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Is Groupon Sucking You Dry?

By Tara Swords for Every Day Connected

Is Groupon Sucking You Dry?

Unless you’ve been hiding under a rock, you know about Groupon. It offers daily deals, often from local businesses, at deep discounts. Similar flash-sale sites (e.g., LivingSocial) have popped up, and Google is getting into the game with Google Offers.

I’ve picked up some great deals through these sites: an Amazon coupon, a brunch at a neighborhood restaurant I’ve wanted to try, a deal at my favorite bakery and a massage. The Amazon coupon I cashed in within about 48 hours of purchasing, and the neighborhood restaurant and bakery are places that would have gotten my patronage anyway. But that massage I bought earlier this year? While I spent the summer plowing through deadlines and travel, the clock was ticking. My deal expired a month ago.

So is Groupon a waste of money? Not if you use it the right way. Here are a few simple tips to help the site do what it’s supposed to (save you money, of course):

Groupon Tip No. 1: Set a limit.
When I first subscribed to daily deal offers, I decided I would never have more than four purchased offers waiting to be used. As penance for the massage mishap, my limit is now three. But after that incident, my bar for what makes a great deal has been set much higher.

Groupon Tip No. 2: Buy what you would have bought even without a deal.
Buy deals for the products and services you already wanted to try or for businesses you already patronize. Be more careful about snatching up offers for things you hadn’t previously considered. Yes, it might be cool to get half off a series of Mandarin classes for beginners. But if you weren’t already shopping around for such a thing, how likely are you to use it?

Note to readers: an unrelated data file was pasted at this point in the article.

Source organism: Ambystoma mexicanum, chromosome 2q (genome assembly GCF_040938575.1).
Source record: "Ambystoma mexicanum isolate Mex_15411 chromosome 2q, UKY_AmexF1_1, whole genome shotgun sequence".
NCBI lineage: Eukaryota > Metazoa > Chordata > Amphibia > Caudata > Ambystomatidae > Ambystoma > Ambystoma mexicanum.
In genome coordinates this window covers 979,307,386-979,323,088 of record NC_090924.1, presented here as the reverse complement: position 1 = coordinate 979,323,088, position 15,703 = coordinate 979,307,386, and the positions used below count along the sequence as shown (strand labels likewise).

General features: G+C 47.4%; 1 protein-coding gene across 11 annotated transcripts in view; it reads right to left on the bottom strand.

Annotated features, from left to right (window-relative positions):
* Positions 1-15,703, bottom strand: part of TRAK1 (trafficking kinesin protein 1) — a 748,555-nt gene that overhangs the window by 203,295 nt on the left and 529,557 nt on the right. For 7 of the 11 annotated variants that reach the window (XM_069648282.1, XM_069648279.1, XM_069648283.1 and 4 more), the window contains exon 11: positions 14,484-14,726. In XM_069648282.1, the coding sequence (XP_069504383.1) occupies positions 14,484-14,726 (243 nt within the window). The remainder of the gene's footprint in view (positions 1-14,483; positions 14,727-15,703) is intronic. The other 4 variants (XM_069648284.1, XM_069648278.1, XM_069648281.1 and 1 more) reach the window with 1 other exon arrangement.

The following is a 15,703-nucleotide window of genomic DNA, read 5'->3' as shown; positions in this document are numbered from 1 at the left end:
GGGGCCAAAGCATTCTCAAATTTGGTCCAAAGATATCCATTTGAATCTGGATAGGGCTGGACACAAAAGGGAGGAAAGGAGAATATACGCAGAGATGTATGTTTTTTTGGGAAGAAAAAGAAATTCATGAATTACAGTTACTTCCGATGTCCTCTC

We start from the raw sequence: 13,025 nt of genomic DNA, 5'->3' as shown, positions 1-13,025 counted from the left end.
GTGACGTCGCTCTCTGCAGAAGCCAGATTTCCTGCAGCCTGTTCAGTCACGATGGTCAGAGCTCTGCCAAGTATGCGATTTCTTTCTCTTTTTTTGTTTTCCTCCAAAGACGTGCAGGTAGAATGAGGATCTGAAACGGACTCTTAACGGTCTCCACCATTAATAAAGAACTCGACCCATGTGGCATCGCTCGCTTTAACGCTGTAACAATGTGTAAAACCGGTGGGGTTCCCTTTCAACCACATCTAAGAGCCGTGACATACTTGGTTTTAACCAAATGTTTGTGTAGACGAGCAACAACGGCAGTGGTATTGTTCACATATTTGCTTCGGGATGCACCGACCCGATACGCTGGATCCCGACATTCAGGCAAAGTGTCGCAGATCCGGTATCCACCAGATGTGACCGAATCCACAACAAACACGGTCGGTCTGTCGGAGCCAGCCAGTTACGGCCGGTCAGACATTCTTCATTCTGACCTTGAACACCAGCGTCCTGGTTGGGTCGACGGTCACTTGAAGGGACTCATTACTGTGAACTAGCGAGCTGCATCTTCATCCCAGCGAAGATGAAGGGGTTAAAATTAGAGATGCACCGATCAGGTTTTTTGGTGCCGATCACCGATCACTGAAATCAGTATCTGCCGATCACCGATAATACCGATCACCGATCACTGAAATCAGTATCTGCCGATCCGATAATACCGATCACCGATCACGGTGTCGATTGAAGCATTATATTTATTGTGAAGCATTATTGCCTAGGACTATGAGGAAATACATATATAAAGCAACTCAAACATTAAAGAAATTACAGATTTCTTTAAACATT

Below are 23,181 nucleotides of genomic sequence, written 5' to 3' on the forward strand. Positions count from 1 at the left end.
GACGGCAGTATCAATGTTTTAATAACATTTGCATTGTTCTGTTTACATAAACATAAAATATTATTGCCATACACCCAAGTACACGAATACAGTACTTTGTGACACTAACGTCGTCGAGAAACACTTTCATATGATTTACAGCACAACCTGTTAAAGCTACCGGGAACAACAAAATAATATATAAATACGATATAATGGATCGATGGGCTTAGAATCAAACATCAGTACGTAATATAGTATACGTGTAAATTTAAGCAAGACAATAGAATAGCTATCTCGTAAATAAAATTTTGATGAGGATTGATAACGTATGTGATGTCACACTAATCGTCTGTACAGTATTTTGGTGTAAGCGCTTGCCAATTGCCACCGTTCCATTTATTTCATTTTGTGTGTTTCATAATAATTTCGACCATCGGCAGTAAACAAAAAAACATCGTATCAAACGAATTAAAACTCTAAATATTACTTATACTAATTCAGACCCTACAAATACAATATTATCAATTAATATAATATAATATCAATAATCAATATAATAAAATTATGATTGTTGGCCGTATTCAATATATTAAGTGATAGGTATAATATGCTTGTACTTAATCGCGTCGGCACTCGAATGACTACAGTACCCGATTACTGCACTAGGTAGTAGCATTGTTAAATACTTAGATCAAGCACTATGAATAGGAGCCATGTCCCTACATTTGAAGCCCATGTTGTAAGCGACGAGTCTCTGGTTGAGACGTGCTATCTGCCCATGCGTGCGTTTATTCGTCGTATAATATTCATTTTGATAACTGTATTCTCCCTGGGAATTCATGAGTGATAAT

Groupon Tip No. 3: Remember the expiration dates.
If the site offers a mobile app -- as do both Groupon and Living Social -- download it. Log in frequently to keep tabs on the deals you’ve purchased and remind yourself of the expiration dates. Mark the expirations on your mobile calendar, and set an alarm that pops up on your computer or smartphone for a week before they expire.

Groupon Tip No. 4: Read the fine print.
If your deal expires, all may not be lost. Depending on the site you used, the fine print of the coupon and the laws in your jurisdiction, you may be able to apply the money you already spent to a regularly priced product or service at the establishment that offered the original deal. (The spa that offered my currently expired deal says it will apply the money I’ve already paid to a full-priced massage and provide a free upgrade to a higher class of service.)

It’s not possible in all cases, but many daily deals are transferable. Read the fine print and, if possible, gift or sell the ones you can’t or won’t use.

Groupon Tip No. 5: Wait before cashing in.
I used the Amazon deal immediately because I knew that the site wouldn’t be disrupted by a glut of consumers. But for local businesses that can handle only so many customers at a time, I wait. I’ve heard stories of people cashing in their coupons immediately and finding long lines, depleted inventories and grumpy, overworked employees.

The bottom line is pretty simple: Daily deal sites can be a huge waste of money … if you tend to waste your money. But if you use them right, they can save you a ton on things you’d be doing anyway.

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